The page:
In saying that fasting is God-appointed, I’m saying that God revealed examples of and instructions about fasting in His Word. He never tells anyone to injure and inflect pain on themselves (though some of the prophets became quite uncomfortable as incarnate visual aids). God may train us to depend on Him using suffering, but we are not to pursue physical hurt or harm as a discipline. We do have examples of giving up food for a while.
In 2 Chronicles 20:1-4, Jehosphaphat “was afraid” when he heard that a “great multitude is coming against you from Edom” and that they were close. His response was not to call his generals or set the army in order (which would have been an acceptable and measured response). Instead, he “set his face to seek the LORD, and proclaimed a fast throughout all Judah.” Fasting was a way to focus the attention of a nation toward God. God heard their prayers, promised that He would be with them and told them, “You will not need to fight in this battle. Stand firm, hold your position, and see the salvation of the LORD on [your] behalf” (verse 17). When they went out the next morning, “they looked toward the horde, and behold, there were dead bodies lying on the ground; none had escaped” (verse 24). It took them three days to gather the spoil (verse 25).
In 2 Samuel 12:15-23, David fasted when his newborn son was sick. David even “afflicted himself with fasting” when his enemies, those who were “malicious witnesses”, were sick (Psalm 35:11-14).
In Ezra 8:21-23, Ezra proclaimed a fast that the people would “humble [themselves] before God, to seek from Him a safe journey” for themselves and their families.
In Esther 4:16, Esther asked for all the Jews to fast with her on her behalf for three days, night and day, before she entered the presence of the king.
These are just some of the Old Testament examples.
When we come to the New Testament the first example we have is Jesus.
Then Jesus was led up by the Spirit into the wilderness to be tempted by the devil. And after fasting forty days and forty nights, he was hungry. And the tempter came and said to him, “If you are the Son of God, command these stones to become loaves of bread.” But he answered, “It is written,
“‘Man shall not live by bread alone, but by every word that comes from the mouth of God.'” (Matthew 4:1-4)
Piper makes this striking observation:
Here is Jesus, standing on the threshold of the most important ministry in the history of the world. On His obedience and righteousness hangs the salvation of the world. None will escape damnation without the ministry of obedient suffering and death and resurrection. And God wills that, at the very outset, this ministry be threatened with destruction–namely, the temptations of Satan to abandon the path of lowliness and suffering and obedience. And of all the hundreds of things Jesus might have done to fight off this tremendous threat to salvation, He is led, in the Spirit, to fast. (Piper, 55)
The Son of God was anchored to His Father.
Jesus explained that when the bridegroom (Himself) was taken away, the disciples would fast again (Matthew 9:14-17). The motivation for fasting would be different, a new wine fasting, a living discipline driven by the gospel.
Jesus assumed that His disciples would fast (“when you fast”) and provided instructions about the dangers of wanting to be seen by others (Matthew 6:16-18). His point was to confront possible pride in fasting, not to discourage the spiritual practice of fasting. Reward is at stake, and how we go about our fasting shows from whom we desire the reward.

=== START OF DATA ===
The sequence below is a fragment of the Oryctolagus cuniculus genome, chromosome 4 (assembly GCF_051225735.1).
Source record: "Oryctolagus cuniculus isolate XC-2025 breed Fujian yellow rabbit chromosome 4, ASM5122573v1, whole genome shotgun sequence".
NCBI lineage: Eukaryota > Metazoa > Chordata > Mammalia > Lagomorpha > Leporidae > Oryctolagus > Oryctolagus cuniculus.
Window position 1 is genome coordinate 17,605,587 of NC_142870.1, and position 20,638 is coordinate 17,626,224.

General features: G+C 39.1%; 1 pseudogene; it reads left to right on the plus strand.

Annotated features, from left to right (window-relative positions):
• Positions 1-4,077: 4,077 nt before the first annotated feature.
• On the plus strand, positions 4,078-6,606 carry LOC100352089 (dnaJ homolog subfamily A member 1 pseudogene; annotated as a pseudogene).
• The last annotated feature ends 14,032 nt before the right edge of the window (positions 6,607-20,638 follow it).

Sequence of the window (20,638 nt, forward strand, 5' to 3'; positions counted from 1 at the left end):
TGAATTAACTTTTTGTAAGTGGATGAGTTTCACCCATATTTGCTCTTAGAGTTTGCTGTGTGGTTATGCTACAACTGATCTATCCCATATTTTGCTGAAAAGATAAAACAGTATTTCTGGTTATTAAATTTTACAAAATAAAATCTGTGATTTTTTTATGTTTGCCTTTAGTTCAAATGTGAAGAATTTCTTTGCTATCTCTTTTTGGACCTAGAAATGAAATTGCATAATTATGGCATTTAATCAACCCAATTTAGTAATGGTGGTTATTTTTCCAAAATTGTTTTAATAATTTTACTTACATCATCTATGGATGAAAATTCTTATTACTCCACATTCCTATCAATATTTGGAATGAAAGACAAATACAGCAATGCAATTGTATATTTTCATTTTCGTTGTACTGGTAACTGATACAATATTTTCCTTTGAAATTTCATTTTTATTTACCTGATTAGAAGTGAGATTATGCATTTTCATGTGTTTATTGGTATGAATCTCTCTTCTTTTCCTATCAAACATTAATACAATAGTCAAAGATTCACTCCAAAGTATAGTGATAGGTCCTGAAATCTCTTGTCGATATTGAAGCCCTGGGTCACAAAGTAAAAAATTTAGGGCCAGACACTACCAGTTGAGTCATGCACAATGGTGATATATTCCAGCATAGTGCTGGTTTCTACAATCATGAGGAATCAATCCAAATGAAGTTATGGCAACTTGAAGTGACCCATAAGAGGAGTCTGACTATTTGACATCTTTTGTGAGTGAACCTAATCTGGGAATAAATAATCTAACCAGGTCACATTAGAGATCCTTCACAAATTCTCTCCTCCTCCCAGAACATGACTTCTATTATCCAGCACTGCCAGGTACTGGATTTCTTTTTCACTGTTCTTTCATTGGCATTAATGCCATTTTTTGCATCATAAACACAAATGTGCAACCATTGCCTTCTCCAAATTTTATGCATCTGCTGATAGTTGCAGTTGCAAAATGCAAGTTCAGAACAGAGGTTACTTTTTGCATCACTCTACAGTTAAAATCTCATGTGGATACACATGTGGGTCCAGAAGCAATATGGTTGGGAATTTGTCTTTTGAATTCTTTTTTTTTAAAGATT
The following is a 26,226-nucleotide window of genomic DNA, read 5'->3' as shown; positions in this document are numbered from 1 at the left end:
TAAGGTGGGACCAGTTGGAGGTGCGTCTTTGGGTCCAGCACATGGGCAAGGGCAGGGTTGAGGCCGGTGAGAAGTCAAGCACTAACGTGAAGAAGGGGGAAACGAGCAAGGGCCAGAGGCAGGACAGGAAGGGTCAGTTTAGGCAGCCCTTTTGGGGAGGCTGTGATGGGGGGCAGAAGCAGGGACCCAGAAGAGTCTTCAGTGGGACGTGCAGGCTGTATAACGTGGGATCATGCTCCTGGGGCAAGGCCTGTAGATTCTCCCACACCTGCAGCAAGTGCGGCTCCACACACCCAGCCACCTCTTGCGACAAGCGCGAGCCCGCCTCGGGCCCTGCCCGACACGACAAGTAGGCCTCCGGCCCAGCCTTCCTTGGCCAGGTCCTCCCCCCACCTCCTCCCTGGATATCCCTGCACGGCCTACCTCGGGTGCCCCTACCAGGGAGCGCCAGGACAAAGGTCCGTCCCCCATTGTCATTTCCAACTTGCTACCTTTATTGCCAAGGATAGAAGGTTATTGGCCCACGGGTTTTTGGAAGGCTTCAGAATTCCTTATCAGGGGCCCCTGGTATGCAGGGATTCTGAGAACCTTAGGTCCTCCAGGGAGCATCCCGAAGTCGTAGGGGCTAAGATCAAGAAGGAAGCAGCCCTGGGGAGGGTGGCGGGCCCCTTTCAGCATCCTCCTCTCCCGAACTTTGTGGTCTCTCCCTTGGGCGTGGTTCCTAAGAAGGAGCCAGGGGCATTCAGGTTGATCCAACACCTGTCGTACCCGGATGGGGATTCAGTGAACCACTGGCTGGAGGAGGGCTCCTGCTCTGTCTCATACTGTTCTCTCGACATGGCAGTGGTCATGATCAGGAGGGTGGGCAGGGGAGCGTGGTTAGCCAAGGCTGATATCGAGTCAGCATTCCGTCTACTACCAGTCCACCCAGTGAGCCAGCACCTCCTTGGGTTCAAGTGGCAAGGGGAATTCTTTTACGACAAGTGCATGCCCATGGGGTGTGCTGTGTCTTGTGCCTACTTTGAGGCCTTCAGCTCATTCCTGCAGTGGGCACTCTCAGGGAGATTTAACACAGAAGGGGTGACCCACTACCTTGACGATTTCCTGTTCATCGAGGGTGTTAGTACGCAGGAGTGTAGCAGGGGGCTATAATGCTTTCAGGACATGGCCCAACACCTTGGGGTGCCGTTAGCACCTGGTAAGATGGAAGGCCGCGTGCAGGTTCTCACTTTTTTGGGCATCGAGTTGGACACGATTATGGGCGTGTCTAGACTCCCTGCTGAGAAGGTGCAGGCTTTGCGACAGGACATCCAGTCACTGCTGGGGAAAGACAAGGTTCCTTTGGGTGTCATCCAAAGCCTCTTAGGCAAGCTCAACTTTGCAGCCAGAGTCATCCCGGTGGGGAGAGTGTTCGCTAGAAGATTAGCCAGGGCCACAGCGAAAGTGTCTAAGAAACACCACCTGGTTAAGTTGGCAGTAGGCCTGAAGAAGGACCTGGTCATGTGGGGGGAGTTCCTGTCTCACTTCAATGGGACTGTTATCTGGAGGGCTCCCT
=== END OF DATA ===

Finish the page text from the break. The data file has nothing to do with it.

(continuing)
While they were worshiping the Lord and fasting, the Holy Spirit said, “Set apart for me Barnabas and Saul for the work to which I have called them.” Then after fasting and praying they laid their hands on them and sent them off. (Acts 13:2-3)
The church at Antioch desired to know the Lord’s direction for their ministry, so they sought the Lord in worship, in prayer, and in fasting. Once they received the answer, they prayed and fasted again, presumably in thanks and also to seek the Lord’s blessing on Barnabas and Saul’s work. God used this fasting to change hearts and history.
Some have argued that fasting is unnecessary after Pentecost with the coming of the Spirit. Apparently not. Others have argued that fasting where anyone else knows about it is worthless. But it would be impossible to fast in a group without the others knowing it, and there are Old and New Testament examples of national/group fasting. On a practical note, it is impossible to fast through too many meals and not tell your family. As is the question with many spiritual issues, and as Jesus challenged in Matthew 6, what is the goal of the heart? The reward of men or of God?
There is more of the definition to work through as well as some practical suggestions to consider about fasting next week. There is a rhythm to our godward-ness and fasting is a gospel discipline to anchor our appetites in God.
Piper’s sermon Prayer, Fasting, and the Course of History is a fantastic resource. It is also chapter 5 in his book mentioned above. See also Acts 14:8-18.
Stand firm in the Lord, beloved, the Lord is at hand. Don’t be anxious about anything but in everything by prayer and supplication (and fasting) with thanksgiving let your requests be made known to God. This is your peace, your contentment, and your strength. What I’m telling you is true, honorable, just, pure, lovely, and excellent. Think, pray, and live as fragrant offerings to God who promises to provide for you.
And my God will supply every need of yours according to his riches in glory in Christ Jesus. To our God and Father be glory forever and ever. Amen. The grace of the Lord Jesus Christ be with your spirit. (Philippians 4:19-20, 23 ESV)